Some laser treatments to improve the hair follicles have been approved by the FDA. Microneedling is also an option. These treatments are available in dermatology offices.

Options for Fuller Looking Hair

Though it might seem like there’s nothing you can do about female hair loss, there are a few options that might help. It certainly won’t hurt to give them a try!

·        Use the right kind of product for thinning hair. You want to use something that is light and airy but still adds volume. A professional stylist can guide you in the right direction.

·        Use shampoo that contains no sulfates and promises to add volume. The shampoo works by swelling the hair shaft.

·        Get your hair cut short, with layers. The layers add bounce and movement, which can make your hair look and feel fuller.

·        When you are in the shower, massage your head well with your fingertips as you use the shampoo. This can stimulate blood flow to the area and keep the follicles healthy. If you want a real treat, purchase a scalp massage tool.

·        Contrary to popular belief, coloring your hair doesn’t make it fall out (for most people). The colorant can actually add volume. However, coloring it too often, the wrong way, or with harsher chemicals can backfire. Ask your stylist for their opinion. 

·        Avoid hairstyles that pull at your hair, such as ponytails or buns.

·        Avoid using heating tools on your hair if possible. This includes blow dryers. Let your hair dry naturally or use a hair dryer on the lowest possible setting.

·        Take supplements to help support the hair you have right now, including zinc, B vitamins, iron, biotin, and collagen. Most supplements that say they give you stronger hair actually contain biotin and collagen in high doses.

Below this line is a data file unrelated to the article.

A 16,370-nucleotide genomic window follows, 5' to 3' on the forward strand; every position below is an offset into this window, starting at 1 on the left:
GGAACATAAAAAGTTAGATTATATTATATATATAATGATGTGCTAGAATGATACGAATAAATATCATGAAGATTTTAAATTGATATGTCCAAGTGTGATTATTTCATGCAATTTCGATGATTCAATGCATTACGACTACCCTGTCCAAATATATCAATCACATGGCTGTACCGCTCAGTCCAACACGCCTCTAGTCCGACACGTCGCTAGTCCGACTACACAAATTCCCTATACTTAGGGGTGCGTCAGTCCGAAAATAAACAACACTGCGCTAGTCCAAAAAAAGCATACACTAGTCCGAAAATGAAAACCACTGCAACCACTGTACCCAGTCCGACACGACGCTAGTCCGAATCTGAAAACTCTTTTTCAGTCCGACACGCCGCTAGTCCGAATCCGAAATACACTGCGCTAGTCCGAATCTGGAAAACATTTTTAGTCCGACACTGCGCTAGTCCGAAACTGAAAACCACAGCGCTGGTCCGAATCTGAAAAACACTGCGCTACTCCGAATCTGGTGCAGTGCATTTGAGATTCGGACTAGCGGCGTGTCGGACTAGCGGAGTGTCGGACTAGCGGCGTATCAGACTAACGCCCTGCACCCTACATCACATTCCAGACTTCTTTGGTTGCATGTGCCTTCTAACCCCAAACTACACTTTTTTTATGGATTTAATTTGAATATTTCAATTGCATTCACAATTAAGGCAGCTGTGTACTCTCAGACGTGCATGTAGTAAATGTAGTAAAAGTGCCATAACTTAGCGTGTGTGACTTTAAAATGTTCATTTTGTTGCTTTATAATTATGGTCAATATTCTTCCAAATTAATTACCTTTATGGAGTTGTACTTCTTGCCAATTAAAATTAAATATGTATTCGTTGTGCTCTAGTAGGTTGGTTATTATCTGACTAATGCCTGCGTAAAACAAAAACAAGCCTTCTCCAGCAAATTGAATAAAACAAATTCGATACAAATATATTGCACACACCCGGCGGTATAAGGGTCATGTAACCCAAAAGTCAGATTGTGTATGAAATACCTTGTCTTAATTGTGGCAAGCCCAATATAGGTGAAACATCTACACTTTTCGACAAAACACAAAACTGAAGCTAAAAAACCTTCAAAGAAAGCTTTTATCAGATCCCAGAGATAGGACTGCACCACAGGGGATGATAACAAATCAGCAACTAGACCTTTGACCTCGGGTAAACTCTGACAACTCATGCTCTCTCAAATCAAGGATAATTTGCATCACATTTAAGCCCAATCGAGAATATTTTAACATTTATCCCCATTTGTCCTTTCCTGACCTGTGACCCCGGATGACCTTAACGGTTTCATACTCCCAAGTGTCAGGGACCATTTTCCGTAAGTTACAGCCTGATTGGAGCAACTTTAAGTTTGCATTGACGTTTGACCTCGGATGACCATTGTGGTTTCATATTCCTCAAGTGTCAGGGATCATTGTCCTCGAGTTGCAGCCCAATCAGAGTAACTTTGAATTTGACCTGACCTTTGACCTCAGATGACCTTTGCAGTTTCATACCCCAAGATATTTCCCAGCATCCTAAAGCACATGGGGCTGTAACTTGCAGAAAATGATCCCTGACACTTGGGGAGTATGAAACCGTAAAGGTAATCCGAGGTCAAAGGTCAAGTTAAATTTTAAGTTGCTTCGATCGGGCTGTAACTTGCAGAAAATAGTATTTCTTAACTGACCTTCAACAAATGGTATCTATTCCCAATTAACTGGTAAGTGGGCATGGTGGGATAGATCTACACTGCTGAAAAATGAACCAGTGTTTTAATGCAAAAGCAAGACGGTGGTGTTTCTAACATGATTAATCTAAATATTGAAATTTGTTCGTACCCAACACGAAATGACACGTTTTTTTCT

Staying Safe While Looking Good

Whether you are heading out to the salon to talk with your stylist or going to the dermatologist to discuss ways to boost your hair follicles, take a mobile medical alert with GPS with you. An on-the-go option can make you feel safer no matter where you are, from driving in your vehicle to walking into the doctor’s office to running a few errands after your appointment.

In addition to the very good idea of having a senior life-saving alert system with you at all times, keep in mind that menopause does cause a wide variety of changes in your body. Those changes can catch you off guard. Sleep problems, for instance, can lead to serious fatigue over time, and that can lead to an increased risk of falls. And since osteoporosis often comes along with menopause, that fall could lead to a serious fracture. Having a senior alert with fall detection within reach at all times – even when you are in the shower – can provide peace of mind. Alert1 wishes you good health!